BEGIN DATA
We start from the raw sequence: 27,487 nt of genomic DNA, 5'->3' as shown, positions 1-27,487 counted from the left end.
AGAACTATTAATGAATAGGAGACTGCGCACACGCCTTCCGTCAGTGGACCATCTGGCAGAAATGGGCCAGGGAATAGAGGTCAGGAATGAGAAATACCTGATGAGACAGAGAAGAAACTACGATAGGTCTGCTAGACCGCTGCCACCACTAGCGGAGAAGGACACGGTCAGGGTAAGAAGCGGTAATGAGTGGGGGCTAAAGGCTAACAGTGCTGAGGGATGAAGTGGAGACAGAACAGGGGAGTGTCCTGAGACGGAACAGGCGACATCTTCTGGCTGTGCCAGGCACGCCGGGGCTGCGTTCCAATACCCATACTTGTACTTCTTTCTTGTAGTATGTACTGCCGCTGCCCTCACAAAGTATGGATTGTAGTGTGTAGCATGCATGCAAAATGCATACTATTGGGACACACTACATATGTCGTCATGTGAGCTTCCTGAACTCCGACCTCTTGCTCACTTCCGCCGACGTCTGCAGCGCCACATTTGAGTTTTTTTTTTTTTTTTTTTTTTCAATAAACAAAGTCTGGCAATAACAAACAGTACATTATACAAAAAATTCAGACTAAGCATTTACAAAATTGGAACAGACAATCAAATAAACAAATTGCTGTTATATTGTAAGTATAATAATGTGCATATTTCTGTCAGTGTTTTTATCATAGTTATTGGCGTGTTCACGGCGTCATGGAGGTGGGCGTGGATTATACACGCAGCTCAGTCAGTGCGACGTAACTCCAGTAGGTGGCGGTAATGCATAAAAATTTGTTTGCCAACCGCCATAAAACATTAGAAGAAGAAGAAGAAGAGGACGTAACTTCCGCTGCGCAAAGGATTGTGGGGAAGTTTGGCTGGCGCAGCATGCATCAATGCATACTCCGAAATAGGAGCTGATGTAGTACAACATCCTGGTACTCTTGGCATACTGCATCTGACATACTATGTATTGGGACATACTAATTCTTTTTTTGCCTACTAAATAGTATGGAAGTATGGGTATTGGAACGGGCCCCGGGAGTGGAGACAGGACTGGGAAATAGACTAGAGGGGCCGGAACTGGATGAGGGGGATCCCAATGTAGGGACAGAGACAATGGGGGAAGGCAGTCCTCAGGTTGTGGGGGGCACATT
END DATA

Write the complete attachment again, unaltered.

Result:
We start from the raw sequence: 27,487 nt of genomic DNA, 5'->3' as shown, positions 1-27,487 counted from the left end.
AGAACTATTAATGAATAGGAGACTGCGCACACGCCTTCCGTCAGTGGACCATCTGGCAGAAATGGGCCAGGGAATAGAGGTCAGGAATGAGAAATACCTGATGAGACAGAGAAGAAACTACGATAGGTCTGCTAGACCGCTGCCACCACTAGCGGAGAAGGACACGGTCAGGGTAAGAAGCGGTAATGAGTGGGGGCTAAAGGCTAACAGTGCTGAGGGATGAAGTGGAGACAGAACAGGGGAGTGTCCTGAGACGGAACAGGCGACATCTTCTGGCTGTGCCAGGCACGCCGGGGCTGCGTTCCAATACCCATACTTGTACTTCTTTCTTGTAGTATGTACTGCCGCTGCCCTCACAAAGTATGGATTGTAGTGTGTAGCATGCATGCAAAATGCATACTATTGGGACACACTACATATGTCGTCATGTGAGCTTCCTGAACTCCGACCTCTTGCTCACTTCCGCCGACGTCTGCAGCGCCACATTTGAGTTTTTTTTTTTTTTTTTTTTTTCAATAAACAAAGTCTGGCAATAACAAACAGTACATTATACAAAAAATTCAGACTAAGCATTTACAAAATTGGAACAGACAATCAAATAAACAAATTGCTGTTATATTGTAAGTATAATAATGTGCATATTTCTGTCAGTGTTTTTATCATAGTTATTGGCGTGTTCACGGCGTCATGGAGGTGGGCGTGGATTATACACGCAGCTCAGTCAGTGCGACGTAACTCCAGTAGGTGGCGGTAATGCATAAAAATTTGTTTGCCAACCGCCATAAAACATTAGAAGAAGAAGAAGAAGAGGACGTAACTTCCGCTGCGCAAAGGATTGTGGGGAAGTTTGGCTGGCGCAGCATGCATCAATGCATACTCCGAAATAGGAGCTGATGTAGTACAACATCCTGGTACTCTTGGCATACTGCATCTGACATACTATGTATTGGGACATACTAATTCTTTTTTTGCCTACTAAATAGTATGGAAGTATGGGTATTGGAACGGGCCCCGGGAGTGGAGACAGGACTGGGAAATAGACTAGAGGGGCCGGAACTGGATGAGGGGGATCCCAATGTAGGGACAGAGACAATGGGGGAAGGCAGTCCTCAGGTTGTGGGGGGCACATT